Southern Spain’s Andalucía Region – A Tour Leader’s Perspective
An Interview with our Spanish Country Coordinator and Senior Tour Leader about our bicycle tour in Andalucia:
Joan you’ve been leading and coordinating tours for us in Spain since 2006 and we’d love to learn more about Andalucía and the riding that the area offers. Can you tell us about your five favorite cultural things about the Andalucía trip?
Only five? well…
The first would have to be the unique character of Andalucía. The history of southern Spain is unique, the Andalucía region was the heart of the “golden times” of the Arab cultural explosion for over 700 years from the 8th to the 13th century. Most of the area was “re” conquered in the 13th century by Ferdinand III, but the heritage left behind has a distinct Arab influence that is ingrained in the architecture and history of many of the important Andalucian cities. This exciting cultural mix has resulted in gorgeous white-washed villages, a laid back way of living including a tapas culture, vibrant street life with lots of time spent on bar terraces… all of this combines to make for a fabulous and enjoyable modern day experience!
Second on my list is Seville, the city. It was one of the capitals of Al-Andalus (the name of the Arab kingdom) and had the largest Arabic old town of any city in Europe. After 500 years of Arab rule it was conquered by one of the Christian kings – Ferdinand III – when it continued to be an important city after it became part of the Kingdom of Castille. The “old town” was refurbished under Ferdinand III and the façades of many of the houses took on an opulent XII/XIII century look. Today you’ll still see the interesting contrast between the original narrow Arabic roads bounded by what appears to be palatial homes.
But perhaps even more compelling is that Seville is simply a gem of a city! The small streets of the ancient quarter beckon you forward with the smell of spiced rosemary. Treasures await including one of the largest Cathedrals in Spain (that has one of Christopher Columbus’s tombs), the Alcazar Real, which was converted from the Arab royal house and the beautiful Plaza de Espana, built for the 1929 for the Ibero-American Exposition is one of the most beautiful plazas in Andalucia.
Third is Cordoba, which offers a stark contrast to Seville. Its downtown features an ancient Jewish, not Arab quarter. You’ll still find a maze of narrow streets and white washed buildings but this city has a distinct feel that begins when you enter town via an ancient Roman bridge. The jewel of this city is the mosque of Cordoba, originally built on the foundation of an ancient Catholic church, and was later shared by Catholics and Muslim’s until its reconstruction in the late 8th Century as one of the largest Mosque’s in Al Andalus. It was later retaken by the Catholic Church. The changes of power created a “nesting doll” monument that has layers and layers of history in every wall. The famous “forest of marble columns” from the Mosque actually hide a baroque Catholic alter! This is not your average Cathedral!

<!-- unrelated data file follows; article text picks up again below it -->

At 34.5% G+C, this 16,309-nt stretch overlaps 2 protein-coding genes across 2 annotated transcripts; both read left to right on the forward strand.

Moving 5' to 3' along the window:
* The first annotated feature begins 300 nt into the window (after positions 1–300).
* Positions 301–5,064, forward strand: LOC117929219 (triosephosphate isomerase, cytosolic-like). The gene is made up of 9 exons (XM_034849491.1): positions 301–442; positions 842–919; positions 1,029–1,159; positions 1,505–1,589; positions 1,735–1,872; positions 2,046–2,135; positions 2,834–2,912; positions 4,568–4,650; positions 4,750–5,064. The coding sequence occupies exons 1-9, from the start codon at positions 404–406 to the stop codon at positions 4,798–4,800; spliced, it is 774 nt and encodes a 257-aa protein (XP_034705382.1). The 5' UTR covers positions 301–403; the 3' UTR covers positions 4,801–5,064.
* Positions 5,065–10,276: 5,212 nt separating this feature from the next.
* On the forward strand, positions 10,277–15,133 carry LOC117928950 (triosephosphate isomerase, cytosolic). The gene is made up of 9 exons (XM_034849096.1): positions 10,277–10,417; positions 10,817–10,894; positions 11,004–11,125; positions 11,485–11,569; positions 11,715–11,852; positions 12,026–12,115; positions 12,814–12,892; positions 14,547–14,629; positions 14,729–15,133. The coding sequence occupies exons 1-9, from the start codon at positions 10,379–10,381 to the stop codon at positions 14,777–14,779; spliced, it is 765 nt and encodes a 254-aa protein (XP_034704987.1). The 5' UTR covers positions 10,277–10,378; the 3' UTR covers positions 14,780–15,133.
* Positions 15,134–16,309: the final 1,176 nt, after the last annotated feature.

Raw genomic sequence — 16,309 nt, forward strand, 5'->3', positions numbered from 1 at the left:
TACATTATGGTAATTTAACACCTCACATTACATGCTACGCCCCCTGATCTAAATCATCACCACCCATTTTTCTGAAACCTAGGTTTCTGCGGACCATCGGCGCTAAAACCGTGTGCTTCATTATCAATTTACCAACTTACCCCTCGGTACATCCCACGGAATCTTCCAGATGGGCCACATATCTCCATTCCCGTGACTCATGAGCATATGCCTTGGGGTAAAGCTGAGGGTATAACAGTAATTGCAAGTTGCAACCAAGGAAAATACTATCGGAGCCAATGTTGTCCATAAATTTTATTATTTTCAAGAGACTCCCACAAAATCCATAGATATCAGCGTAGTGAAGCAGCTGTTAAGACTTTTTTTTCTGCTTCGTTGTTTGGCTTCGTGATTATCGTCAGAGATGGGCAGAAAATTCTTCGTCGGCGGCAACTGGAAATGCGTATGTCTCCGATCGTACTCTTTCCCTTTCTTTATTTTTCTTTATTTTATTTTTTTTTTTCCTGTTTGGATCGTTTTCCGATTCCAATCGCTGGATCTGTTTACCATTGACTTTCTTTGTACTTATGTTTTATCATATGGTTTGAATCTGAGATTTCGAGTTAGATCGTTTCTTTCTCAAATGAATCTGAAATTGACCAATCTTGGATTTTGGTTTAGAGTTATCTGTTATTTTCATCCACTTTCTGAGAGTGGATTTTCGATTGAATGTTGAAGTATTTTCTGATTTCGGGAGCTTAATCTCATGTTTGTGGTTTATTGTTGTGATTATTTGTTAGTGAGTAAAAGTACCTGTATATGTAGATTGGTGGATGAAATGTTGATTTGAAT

Our pottery visit at Alfareria Tito is something I think is extraordinary. The family members that run this pottery studio are more than your usual local artisans, they are true artists. On our visit they explain the history of pottery in terms of styles, colors and how pottery designs have changed throughout history. It’s a wonderful and surprising gift to learn history through pottery.
Another Andalucian treasure, Granada was the last kingdom to surrender to the Christian kings (in 1492). Home to the largest and best-preserved Arab palace anywhere in continental Europe, it’s unimaginably beautiful. This striking town is divided by a small stream that flows from the nearby Sierra Nevada range. On one side you have an ancient Arab quarter that contrast the palace on the opposite side. Viewing the town from above it’s easy to imagine that you are looking upon old neighborhoods from the historic center of towns in Morocco, Tunisia or Algeria – just amazing. Granada is also a university town which gives it a lively feel. You’ll encounter students from all over the globe. It’s a stunning place to stay at least three more days after the tour!
What makes the riding exceptional, interesting, or scenic?
Great challenging rides, longer mileages and gorgeous descents! Quiet back roads, lead to lakes, over mountain passes with great views, and through olive groves. A perfect cycling getaway in early May or October … the sun warming your skin, riding through such beauty there really are no words…
A favorite accommodation and why?
I love them all, but the Parador de Jaen, is an ancient Arab castle set atop a hill right next to Jaen. The setting is something spectacular with views that I would pay to have from my place!
An exceptional dinner, or visit?
Other than the pottery visit (mentioned above!). The visit to the “sinagoga del agua” (the water synagogue) in Ubeda, is a very interesting one, because the place has a “kind of magic” with a “micveh” (the pool for the ritual washing ceremonies) which is crystalline and its level never varies though the mosque is at the top of a hill. All of this was discovered less than 5 years ago, and the story of how this synagogue “was hidden” inside of a house to save it from destruction makes it that much more fascinating.
I also have to mention the home style dinner provided by our hosts (a Belgian family who run the place) in Constantina, is amazing, they put so much love on it, you can feel it at every bite, but this tour is full of great meals.
Tempted? Check out our photo galleries here and get registered to go!
Joan Escosura was born in Barcelona and lives in Spain’s Pyrenees Mountains. His passion for all things Spanish are obvious from the moment you meet him. Though we aren’t sure if Joan will be leading the tours in Andalucia in 2016 there is still space for you on either the May or October departures!